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You searched for +publisher:"Clemson University" +contributor:("Dr. Mark Hoffman, Co-Chair"). Showing records 1 – 2 of 2 total matches.

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Clemson University

1. O'Donnell, Ryan. Experimental and Analytical Techniques for Evaluating the Impact of Thermal Barrier Coatings on Low Temperature Combustion.

Degree: PhD, Automotive Engineering, 2018, Clemson University

Homogeneous Charge Compression Ignition (HCCI), exhibits many fundamentally attractive thermodynamic characteristics. These traits, along with lean charge and low combustion temperatures, generally act to increase thermal efficiency relative to competing spark and/or compression ignition strategies. However, HCCI's extreme sensitivity to in-cylinder thermal conditions, place limits on practical implementation. Thus, at low temperatures, combustion remains incomplete limiting cycle efficiency while increasing emissions. In contrast, the introduction of thermal barrier coatings (TBCs) to in-cylinder surfaces has been shown to fundamentally alter gas-wall interactions. The work in this dissertation explores HCCI/TBC synergies. Both experimental and analytical pathways are explored, attempting to illuminate the impact(s) of coatings on engine heat transfer and combustion metrics. Efforts to correlate TBC thermophysical properties and surface phenomena with HCCI performance and emissions are also explored. Finally, methods are proposed to evaluate the TBC-gas interaction as it relates to thermal stratification of the in-cylinder charge. The present work seeks to identify, and eventually quantify HCCI/TBC synergies. A specific research effort is developed, attempting to illuminate the impact(s) of TBCs on fundamental HCCI combustion metrics. Efforts to correlate TBC thermophysical properties and surface phenomena with HCCI performance and emissions are also proposed. Analysis is enabled through complimentary analytic and experimental pathways - which includes specialized solution methodology and experimental hardware. Combined, these tools enable a more complete qualitative assessment of thermal barrier coating's impact on engine performance and emissions metrics, heat loss at the wall, and ultimately thermal stratification of the in-cylinder temperature field. Advisors/Committee Members: Dr. Zoran Filipi, Committee Chair, Dr. Mark Hoffman, Co-Chair, Dr. Richard Miller, Dr. Robert Prucka.

Subjects/Keywords: Combustion Efficiency; HCCI; Heat Transfer; Low Temperature Combustion; Thermal Barriers; Thermal Efficiency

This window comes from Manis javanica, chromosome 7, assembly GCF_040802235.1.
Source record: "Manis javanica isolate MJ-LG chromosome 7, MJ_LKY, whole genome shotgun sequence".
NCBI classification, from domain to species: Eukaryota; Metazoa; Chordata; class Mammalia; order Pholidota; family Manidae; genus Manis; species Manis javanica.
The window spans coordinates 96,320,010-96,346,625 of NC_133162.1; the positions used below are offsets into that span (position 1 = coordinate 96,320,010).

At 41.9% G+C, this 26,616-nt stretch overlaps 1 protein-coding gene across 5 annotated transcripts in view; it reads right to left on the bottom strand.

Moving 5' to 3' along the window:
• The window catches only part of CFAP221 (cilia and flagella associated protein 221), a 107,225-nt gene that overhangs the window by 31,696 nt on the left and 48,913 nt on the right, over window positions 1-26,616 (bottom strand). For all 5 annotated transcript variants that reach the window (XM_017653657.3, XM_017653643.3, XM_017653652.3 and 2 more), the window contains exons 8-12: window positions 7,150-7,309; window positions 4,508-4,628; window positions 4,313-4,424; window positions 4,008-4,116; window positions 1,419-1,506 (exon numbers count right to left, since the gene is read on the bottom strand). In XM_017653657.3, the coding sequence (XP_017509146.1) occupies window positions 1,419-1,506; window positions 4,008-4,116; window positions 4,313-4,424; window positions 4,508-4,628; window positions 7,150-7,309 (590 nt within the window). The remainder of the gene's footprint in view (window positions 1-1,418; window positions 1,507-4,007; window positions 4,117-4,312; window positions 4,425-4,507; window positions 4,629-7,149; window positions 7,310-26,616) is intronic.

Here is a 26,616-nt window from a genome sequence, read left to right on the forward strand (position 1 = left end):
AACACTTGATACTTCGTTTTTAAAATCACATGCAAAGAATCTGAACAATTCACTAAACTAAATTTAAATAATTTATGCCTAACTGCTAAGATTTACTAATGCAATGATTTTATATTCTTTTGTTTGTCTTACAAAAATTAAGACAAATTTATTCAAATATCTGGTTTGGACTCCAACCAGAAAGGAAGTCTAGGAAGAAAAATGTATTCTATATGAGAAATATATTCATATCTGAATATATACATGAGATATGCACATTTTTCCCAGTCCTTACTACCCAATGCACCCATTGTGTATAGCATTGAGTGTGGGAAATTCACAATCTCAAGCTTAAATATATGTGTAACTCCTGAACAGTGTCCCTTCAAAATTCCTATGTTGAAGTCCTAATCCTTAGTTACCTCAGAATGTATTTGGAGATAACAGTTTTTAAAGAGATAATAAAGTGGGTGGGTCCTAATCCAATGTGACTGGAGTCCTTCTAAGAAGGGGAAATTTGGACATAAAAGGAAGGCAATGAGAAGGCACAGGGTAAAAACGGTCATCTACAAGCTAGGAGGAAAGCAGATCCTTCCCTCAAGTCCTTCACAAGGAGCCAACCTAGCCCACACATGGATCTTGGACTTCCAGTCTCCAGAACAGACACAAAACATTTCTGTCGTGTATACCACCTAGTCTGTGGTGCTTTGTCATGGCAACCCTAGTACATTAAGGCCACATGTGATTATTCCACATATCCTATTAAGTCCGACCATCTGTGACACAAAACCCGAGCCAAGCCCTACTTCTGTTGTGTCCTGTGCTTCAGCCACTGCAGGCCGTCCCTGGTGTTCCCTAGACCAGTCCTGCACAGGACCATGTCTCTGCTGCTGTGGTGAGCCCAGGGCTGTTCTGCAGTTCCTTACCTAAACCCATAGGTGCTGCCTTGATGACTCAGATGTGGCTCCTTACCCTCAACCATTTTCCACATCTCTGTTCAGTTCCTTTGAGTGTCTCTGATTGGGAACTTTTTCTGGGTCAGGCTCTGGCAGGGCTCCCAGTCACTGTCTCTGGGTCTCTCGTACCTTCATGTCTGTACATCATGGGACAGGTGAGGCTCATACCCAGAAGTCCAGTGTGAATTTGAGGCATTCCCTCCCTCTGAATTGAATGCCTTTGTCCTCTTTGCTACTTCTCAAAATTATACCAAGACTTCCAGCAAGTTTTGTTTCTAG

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APA · Chicago · MLA · Vancouver · CSE | Export to Zotero / EndNote / Reference Manager

APA (6th Edition):

O'Donnell, R. (2018). Experimental and Analytical Techniques for Evaluating the Impact of Thermal Barrier Coatings on Low Temperature Combustion. (Doctoral Dissertation). Clemson University. Retrieved from https://tigerprints.clemson.edu/all_dissertations/2200

Chicago Manual of Style (16th Edition):

O'Donnell, Ryan. “Experimental and Analytical Techniques for Evaluating the Impact of Thermal Barrier Coatings on Low Temperature Combustion.” 2018. Doctoral Dissertation, Clemson University. Accessed January 25, 2021. https://tigerprints.clemson.edu/all_dissertations/2200.

MLA Handbook (7th Edition):

O'Donnell, Ryan. “Experimental and Analytical Techniques for Evaluating the Impact of Thermal Barrier Coatings on Low Temperature Combustion.” 2018. Web. 25 Jan 2021.

Vancouver:

O'Donnell R. Experimental and Analytical Techniques for Evaluating the Impact of Thermal Barrier Coatings on Low Temperature Combustion. [Internet] [Doctoral dissertation]. Clemson University; 2018. [cited 2021 Jan 25]. Available from: https://tigerprints.clemson.edu/all_dissertations/2200.

Council of Science Editors:

O'Donnell R. Experimental and Analytical Techniques for Evaluating the Impact of Thermal Barrier Coatings on Low Temperature Combustion. [Doctoral Dissertation]. Clemson University; 2018. Available from: https://tigerprints.clemson.edu/all_dissertations/2200


Clemson University

2. Xu, Bin. Plant Modeling, Model Reduction and Power Optimization for an Organic Rankine Cycle Waste Heat Recovery System in Heavy Duty Diesel Engine Applications.

Degree: PhD, Automotive Engineering, 2017, Clemson University